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Op. 15 No. 1 of Chopin ends with a C preceding the final F. I've always felt like that last C is just a bit too much dominant when played as written, and actually takes away from the beauty of the passage for me. I like to emphasize the A and block the last two notes. You might think I'm crazy, but that's just me. What passages do you feel weirdly about?
I think you're probably not "smorzando-ing" enough.
Maybe all you need to do is more smorzing.
Just smorz as much as you need to, to not have those last notes be too much.
It's all in the degree of smorzing.
BTW, I'm really glad you said it, because I never really realized before how extremely much the smorzing should be, and why!
I checked Rubinstein's again just to be sure I wasn't crazy... he smorz's quite a bit. Still sounds wrong to me! Could be that he prolongs the C. Could also be that I hear it in common time with the final F being on the 1 of the imaginary next bar. However I try to make sense of it, I always wind up liking it better when I make the A sing and block the C-F.
.....I always wind up liking it better when I make the A sing and block the C-F.
I think I like that idea!! (As long as you don't mean hitting the A too loud -- just enough to "sing" - and that by "blocking" you mean just getting extremely soft on them.)
(I really never heard that term before!)
What I mean by "block" is to play the last two notes together, as opposed to as written, which essentially functions as a slow roll. What you described works too. Whether or not the C and F are played together, I think the most important thing is to get that A ringing out clearly. A lot of people give too much emphasis to the C, which, for me, takes away from the feeling of perfect, beautiful resolution.
...as long as you don't mean hitting the A too loud...
Of course. You wouldn't want to overdo it... Just enough 'ground' the dominant above it, and to feel the beautiful resolution from the Bb.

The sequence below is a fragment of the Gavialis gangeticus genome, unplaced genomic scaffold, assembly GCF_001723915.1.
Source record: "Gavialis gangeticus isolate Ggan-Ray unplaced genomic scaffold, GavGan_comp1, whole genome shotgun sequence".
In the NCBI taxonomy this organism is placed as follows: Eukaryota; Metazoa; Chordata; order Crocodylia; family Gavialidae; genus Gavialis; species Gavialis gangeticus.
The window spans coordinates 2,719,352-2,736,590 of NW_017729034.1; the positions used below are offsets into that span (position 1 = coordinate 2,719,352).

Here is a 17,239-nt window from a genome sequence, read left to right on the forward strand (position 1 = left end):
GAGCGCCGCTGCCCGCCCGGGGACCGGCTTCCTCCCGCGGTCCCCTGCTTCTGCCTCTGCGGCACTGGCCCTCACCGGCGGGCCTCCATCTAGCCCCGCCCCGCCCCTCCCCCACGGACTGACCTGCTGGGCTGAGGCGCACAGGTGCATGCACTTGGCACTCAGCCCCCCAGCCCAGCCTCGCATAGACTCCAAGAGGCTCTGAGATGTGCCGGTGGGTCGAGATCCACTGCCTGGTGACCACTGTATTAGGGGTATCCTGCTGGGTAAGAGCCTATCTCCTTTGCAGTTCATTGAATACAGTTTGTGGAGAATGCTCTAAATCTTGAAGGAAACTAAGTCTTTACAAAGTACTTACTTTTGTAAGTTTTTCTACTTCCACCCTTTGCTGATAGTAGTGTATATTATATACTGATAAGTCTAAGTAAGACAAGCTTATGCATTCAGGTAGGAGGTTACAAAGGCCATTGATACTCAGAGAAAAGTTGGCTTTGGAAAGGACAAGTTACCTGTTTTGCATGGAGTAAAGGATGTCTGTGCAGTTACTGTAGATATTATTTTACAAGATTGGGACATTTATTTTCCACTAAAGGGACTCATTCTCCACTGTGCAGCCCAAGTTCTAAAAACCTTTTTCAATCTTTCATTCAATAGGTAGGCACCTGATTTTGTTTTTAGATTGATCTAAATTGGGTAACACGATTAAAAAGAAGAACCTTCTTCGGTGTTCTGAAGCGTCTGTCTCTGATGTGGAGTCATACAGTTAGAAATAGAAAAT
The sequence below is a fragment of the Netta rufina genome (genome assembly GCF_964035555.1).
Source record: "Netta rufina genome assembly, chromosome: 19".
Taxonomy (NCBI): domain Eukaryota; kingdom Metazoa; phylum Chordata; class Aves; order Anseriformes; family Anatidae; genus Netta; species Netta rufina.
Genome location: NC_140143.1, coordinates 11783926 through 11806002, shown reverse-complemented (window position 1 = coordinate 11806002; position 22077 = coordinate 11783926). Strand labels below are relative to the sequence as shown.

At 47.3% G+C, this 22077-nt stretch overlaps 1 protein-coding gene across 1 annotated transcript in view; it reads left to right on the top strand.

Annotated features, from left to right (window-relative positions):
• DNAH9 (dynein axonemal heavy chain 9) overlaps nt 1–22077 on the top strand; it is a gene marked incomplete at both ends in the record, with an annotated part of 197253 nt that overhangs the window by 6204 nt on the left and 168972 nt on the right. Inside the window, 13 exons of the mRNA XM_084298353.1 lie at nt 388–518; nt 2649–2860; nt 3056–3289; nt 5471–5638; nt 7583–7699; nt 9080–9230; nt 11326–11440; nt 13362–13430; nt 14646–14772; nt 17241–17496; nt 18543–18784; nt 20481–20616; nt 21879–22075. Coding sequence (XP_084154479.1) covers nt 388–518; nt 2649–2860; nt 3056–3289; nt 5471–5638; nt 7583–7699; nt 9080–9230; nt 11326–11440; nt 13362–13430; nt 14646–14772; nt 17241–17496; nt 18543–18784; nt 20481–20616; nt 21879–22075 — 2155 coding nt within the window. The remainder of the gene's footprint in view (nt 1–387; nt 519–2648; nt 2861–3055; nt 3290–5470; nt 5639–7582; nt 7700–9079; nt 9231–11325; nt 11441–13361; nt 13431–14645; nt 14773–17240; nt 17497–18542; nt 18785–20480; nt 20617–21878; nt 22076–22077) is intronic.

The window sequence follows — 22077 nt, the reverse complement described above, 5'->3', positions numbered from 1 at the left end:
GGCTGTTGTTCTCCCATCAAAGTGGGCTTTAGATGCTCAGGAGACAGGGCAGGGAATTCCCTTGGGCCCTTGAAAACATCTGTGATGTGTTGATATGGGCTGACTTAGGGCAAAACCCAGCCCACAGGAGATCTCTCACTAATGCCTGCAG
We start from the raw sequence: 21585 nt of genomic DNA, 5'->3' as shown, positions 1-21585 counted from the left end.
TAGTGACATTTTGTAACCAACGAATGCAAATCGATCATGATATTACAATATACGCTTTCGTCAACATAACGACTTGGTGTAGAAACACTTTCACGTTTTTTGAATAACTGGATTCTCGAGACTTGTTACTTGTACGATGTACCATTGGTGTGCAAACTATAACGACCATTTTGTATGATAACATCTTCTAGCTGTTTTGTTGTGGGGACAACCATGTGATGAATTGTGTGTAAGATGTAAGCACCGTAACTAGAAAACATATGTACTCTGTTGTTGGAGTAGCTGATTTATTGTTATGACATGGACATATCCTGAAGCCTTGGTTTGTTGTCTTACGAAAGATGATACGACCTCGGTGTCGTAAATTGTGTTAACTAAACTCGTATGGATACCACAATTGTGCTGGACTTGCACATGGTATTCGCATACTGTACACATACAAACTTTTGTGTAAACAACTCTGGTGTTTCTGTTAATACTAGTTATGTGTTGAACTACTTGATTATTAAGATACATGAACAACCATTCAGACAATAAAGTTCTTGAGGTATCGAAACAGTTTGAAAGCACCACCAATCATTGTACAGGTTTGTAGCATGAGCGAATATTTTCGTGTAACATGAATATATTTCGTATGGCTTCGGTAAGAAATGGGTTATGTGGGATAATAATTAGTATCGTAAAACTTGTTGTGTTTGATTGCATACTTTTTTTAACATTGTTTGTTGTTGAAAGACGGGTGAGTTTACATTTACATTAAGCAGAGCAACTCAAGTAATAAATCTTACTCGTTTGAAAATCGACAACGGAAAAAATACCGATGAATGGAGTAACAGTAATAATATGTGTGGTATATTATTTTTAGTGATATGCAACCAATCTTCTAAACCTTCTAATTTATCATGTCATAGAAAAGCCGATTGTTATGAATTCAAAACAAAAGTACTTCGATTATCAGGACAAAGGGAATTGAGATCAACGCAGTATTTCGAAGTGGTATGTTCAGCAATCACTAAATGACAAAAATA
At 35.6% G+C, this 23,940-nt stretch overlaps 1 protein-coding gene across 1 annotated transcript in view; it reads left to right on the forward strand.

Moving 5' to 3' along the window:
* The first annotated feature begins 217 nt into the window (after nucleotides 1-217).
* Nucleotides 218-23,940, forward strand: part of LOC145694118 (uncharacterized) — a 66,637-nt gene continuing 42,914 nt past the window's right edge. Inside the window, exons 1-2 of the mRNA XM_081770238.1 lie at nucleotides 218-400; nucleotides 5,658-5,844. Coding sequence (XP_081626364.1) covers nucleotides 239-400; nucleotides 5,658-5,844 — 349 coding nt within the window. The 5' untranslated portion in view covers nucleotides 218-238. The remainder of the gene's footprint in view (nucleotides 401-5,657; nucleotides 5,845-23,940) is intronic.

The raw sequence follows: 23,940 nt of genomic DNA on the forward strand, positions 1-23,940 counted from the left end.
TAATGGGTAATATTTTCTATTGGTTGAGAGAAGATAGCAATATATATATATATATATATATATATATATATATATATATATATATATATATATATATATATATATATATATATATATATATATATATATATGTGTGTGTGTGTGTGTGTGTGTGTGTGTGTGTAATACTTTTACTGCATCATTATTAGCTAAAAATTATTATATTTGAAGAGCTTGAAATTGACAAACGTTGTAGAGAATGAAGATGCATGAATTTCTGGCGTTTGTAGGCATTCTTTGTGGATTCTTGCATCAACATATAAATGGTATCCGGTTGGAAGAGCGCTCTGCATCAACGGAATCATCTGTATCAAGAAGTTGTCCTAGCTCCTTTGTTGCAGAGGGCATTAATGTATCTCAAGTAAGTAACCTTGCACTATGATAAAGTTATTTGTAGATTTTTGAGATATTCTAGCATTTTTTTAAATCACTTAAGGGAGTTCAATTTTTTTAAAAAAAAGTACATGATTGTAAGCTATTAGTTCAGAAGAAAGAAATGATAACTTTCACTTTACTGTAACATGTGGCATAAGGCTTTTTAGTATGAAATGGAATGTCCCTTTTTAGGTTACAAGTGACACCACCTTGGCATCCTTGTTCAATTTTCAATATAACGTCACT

Moszkowski's Etincelles has the entire closing passage marked ppp. I like that fine, except that I so much want to explode with ff on the last 2 notes, and so that's what I did when I learned it and when I played it for my teacher. He was very complimentary and said a few specific things, but nothing about those last 2 notes, which was unusual because, well, he would usually never leave something like that alone, so I asked about it. He said, oh yes, that was wrong. I said I knew that it says ppp, but I played it the other way "because it fits my personality better." He said nothing. I asked if he knew what I meant. He said no, it says pianississimo, so I don't understand what it means about fortissimo fitting someone's personality better....
Here's the piece (with the last 2 notes played properly). BTW I had to look around a lot to find something like that, because, as I just discovered, most of the top pianists play a different version of the ending. I first learned of this piece from Horowitz's recordings and I knew that he played it that other way, but didn't know that anyone else did. Since they do, I wonder if it's an alternate version by Moszkowski, or if it's just that all those people are doing Horowitz's version.
so I asked about it. He said, oh yes, that was wrong.
I find it funny how teachers often behave as if there is one way to play a piece of music. Composers don't play their music the same exact way every time. They might even do radically different things here and there. You just can't have 10 different versions in print, so composers choose the most "commercially right" way to publish, which is understandable. The next time he tells you you're wrong, tell him HE's wrong!.
...The next time he tells you you're wrong, tell him HE's wrong!.
Not even I would ever do that.
The most I ever did was....well I'll leave out what I said, and just say what he said back: "No I will not sit down and try it your way and see how good it feels."
I think you hurt is pride... You were probably right!
I don't mean to sound antagonistic towards teachers; I think teachers can be of great importance overall. I just never had a teacher, so I might be a little more free-spirited than most about how things "should" be played. I had just two or three lessons in my life, and the teacher enlightened me on some valuable principles. I think this is where teachers shine most, rather than enforcing what they think is a written-in-stone interpretation. Of course they are, in most cases, extremely important for technical development as well...